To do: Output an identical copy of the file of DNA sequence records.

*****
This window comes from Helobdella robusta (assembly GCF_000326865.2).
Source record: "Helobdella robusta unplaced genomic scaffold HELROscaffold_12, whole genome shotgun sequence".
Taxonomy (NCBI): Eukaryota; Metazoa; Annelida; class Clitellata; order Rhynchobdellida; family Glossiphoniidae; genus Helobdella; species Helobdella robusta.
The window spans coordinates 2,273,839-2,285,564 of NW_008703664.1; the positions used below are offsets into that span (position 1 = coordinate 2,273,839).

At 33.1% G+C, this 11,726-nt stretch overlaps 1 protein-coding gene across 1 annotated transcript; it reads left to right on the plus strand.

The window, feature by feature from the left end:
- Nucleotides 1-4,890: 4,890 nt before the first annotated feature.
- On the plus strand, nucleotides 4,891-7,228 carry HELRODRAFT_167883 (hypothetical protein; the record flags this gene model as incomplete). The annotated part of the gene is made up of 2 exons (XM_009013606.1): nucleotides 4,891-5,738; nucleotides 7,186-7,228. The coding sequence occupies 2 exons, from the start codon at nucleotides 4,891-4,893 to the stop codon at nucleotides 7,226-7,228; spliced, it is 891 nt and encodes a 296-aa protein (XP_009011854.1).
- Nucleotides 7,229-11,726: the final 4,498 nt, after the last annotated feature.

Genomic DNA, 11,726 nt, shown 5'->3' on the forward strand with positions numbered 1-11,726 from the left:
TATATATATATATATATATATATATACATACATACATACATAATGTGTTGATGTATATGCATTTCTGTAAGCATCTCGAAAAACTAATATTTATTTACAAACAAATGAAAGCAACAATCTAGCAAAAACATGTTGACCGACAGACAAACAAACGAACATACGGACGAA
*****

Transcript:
This window comes from Helobdella robusta (assembly GCF_000326865.2).
Source record: "Helobdella robusta unplaced genomic scaffold HELROscaffold_12, whole genome shotgun sequence".
Taxonomy (NCBI): Eukaryota; Metazoa; Annelida; class Clitellata; order Rhynchobdellida; family Glossiphoniidae; genus Helobdella; species Helobdella robusta.
The window spans coordinates 2,273,839-2,285,564 of NW_008703664.1; the positions used below are offsets into that span (position 1 = coordinate 2,273,839).

At 33.1% G+C, this 11,726-nt stretch overlaps 1 protein-coding gene across 1 annotated transcript; it reads left to right on the plus strand.

The window, feature by feature from the left end:
- Nucleotides 1-4,890: 4,890 nt before the first annotated feature.
- On the plus strand, nucleotides 4,891-7,228 carry HELRODRAFT_167883 (hypothetical protein; the record flags this gene model as incomplete). The annotated part of the gene is made up of 2 exons (XM_009013606.1): nucleotides 4,891-5,738; nucleotides 7,186-7,228. The coding sequence occupies 2 exons, from the start codon at nucleotides 4,891-4,893 to the stop codon at nucleotides 7,226-7,228; spliced, it is 891 nt and encodes a 296-aa protein (XP_009011854.1).
- Nucleotides 7,229-11,726: the final 4,498 nt, after the last annotated feature.

Genomic DNA, 11,726 nt, shown 5'->3' on the forward strand with positions numbered 1-11,726 from the left:
TATATATATATATATATATATATATACATACATACATACATAATGTGTTGATGTATATGCATTTCTGTAAGCATCTCGAAAAACTAATATTTATTTACAAACAAATGAAAGCAACAATCTAGCAAAAACATGTTGACCGACAGACAAACAAACGAACATACGGACGAA